- Nearly 36% of U.S. healthcare payments in 2018 involved alternative payment models, compared with 34% in 2017, but only 14.5% of 2018 payments included some form of downside financial risk for providers, a report released Thursday from the Health Care Payment Learning & Action Network found. The public-private partnership looked at data on 226.5 million Americans, or 77% of the covered population.
- Fee-for-service still accounted for 39% of healthcare payments in 2018 while another quarter of payments were for fee-for-service with some link to value, such as bonuses for reporting data on quality or performance.
- Medicare Advantage plans had the highest percentage of total payments tied to alternative payment models (53.6%), followed by traditional Medicare (40.9%), commercial payers (30.1%) and Medicaid (23.3%).
Striving to reduce costs and improve quality, CMS and commercials payers have been pushing providers for years to participate in alternative payment models, but hospitals and doctors have resisted, particularly arrangements in which they assume downside financial risk.
Part of the problem is that providers are still figuring out how to cope with APMs involving downside risk.
A report released this week from Navigant showed that operating margins for U.S. health systems are an average of 30% below 2015 levels, attributed in part to value-based contracts with commercial payers. Navigant said larger numbers of Medicare and Medicaid patients and rising rates of claim denials also contributed to declining operation margins.
"Our analysis reinforces our belief that rigorous control over staffing, improved clinical effectiveness, and better resource use are vitally important to the short- and long-term financial health of hospitals and health systems," report co-author and Navigant Managing Director Alex Hunter said in a statement.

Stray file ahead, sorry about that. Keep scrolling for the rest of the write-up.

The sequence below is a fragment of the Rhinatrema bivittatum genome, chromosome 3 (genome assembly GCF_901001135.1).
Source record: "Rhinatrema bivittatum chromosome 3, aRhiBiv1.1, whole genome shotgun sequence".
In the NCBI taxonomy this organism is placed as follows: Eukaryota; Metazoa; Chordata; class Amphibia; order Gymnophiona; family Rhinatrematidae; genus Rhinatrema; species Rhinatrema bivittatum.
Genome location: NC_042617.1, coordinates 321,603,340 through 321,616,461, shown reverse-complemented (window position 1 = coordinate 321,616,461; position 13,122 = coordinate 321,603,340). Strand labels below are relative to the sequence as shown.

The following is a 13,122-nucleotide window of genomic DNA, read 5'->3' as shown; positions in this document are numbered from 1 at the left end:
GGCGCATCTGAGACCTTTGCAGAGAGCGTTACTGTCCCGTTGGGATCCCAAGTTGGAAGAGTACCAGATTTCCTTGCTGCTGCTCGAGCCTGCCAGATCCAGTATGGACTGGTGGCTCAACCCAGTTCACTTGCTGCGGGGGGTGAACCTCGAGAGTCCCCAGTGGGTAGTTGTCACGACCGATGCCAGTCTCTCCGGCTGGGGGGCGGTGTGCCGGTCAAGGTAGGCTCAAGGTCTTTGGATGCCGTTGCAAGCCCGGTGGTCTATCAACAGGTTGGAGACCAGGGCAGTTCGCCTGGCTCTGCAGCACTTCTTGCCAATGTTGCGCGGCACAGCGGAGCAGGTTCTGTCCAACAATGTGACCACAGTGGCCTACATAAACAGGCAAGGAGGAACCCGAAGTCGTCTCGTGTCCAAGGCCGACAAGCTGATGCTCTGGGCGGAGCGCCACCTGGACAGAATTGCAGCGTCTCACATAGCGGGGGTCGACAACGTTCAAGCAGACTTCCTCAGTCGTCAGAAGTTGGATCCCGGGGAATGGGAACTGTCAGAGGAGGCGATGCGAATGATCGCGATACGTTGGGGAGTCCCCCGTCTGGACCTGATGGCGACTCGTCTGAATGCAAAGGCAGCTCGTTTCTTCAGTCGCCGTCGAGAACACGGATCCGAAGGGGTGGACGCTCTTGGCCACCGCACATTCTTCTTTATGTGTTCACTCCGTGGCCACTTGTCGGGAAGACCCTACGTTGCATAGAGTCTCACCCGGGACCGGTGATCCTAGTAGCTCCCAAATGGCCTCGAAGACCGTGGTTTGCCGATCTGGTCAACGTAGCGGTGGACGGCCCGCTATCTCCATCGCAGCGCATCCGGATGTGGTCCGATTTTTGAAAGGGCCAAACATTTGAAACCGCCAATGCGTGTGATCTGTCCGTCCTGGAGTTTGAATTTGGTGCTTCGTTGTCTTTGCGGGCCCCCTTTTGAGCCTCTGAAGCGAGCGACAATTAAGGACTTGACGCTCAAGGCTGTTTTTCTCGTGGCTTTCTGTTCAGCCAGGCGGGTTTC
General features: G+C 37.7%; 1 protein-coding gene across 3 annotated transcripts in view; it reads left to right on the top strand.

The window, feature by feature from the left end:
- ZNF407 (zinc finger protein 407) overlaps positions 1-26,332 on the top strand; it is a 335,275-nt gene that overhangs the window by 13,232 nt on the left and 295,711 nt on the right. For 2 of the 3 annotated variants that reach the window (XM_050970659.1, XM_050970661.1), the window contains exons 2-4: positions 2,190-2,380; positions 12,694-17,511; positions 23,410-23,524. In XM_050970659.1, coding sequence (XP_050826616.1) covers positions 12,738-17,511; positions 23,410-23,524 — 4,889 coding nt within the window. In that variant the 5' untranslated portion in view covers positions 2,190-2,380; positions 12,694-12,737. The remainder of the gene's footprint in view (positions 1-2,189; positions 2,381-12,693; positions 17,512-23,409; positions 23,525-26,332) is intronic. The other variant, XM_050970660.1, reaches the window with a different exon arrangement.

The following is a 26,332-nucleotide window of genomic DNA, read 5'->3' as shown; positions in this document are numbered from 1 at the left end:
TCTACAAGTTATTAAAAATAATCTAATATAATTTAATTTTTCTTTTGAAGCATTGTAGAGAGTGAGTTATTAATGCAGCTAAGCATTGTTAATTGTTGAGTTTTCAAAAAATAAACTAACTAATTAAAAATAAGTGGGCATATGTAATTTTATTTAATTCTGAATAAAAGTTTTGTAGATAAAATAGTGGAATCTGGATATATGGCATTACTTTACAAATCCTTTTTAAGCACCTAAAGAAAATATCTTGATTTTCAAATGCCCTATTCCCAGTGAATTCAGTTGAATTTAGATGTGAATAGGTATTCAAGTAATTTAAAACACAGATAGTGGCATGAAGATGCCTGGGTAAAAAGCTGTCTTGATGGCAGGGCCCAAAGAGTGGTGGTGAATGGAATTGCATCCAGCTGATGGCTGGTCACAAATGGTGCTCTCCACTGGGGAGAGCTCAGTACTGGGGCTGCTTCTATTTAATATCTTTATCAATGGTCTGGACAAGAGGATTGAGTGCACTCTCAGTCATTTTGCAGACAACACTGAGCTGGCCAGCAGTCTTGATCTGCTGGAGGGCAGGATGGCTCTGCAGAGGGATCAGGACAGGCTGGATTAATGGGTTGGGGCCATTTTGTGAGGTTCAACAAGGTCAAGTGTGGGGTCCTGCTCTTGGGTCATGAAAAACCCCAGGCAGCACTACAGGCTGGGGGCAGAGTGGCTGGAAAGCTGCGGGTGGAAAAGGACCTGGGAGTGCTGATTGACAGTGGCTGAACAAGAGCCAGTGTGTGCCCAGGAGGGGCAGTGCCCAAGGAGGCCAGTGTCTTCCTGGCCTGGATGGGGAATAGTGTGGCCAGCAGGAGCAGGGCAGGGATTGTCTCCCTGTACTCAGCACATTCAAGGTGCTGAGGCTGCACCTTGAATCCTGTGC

A 2018 study from Rand and the American Medical Association found that physician practices, particularly those with multiple specialties, reported high levels of aversion to APMs involving risk. Practices that have suffered losses in APMs or have no experience managing risk are particularly wary.
In the current study from the Health Care Payment Learning & Action Network, APMs include those built on top of the fee-for-service architecture (such as shared savings arrangements with or without downside risk), bundled payments and population-based payments (such as global payments and per-member, per-month payments).
But only 5% of total healthcare payments involved population-based payments, or the most advanced forms of APMs. Overall, MA plans have made the most progress adopting these arrangements (17.2% of payments), compared with Medicaid (5.9% of payments) traditional Medicare (4.4% of payments) and commercial payers (2.5%).
State Medicaid programs had the highest percentage of payments tied to fee-for-service without links to quality (66.1%), followed by commercial plans (55.7%) MA (39.5%) and traditional Medicare (10.2%).
A total of 62 health plans, seven fee-for-service state Medicaid programs and traditional Medicare submitted data for the study.
Nearly all of the payers submitting data for the study support APMs, with a total of 91% saying that APM activity will increase in the future and 97% believing this will lead to better quality of care.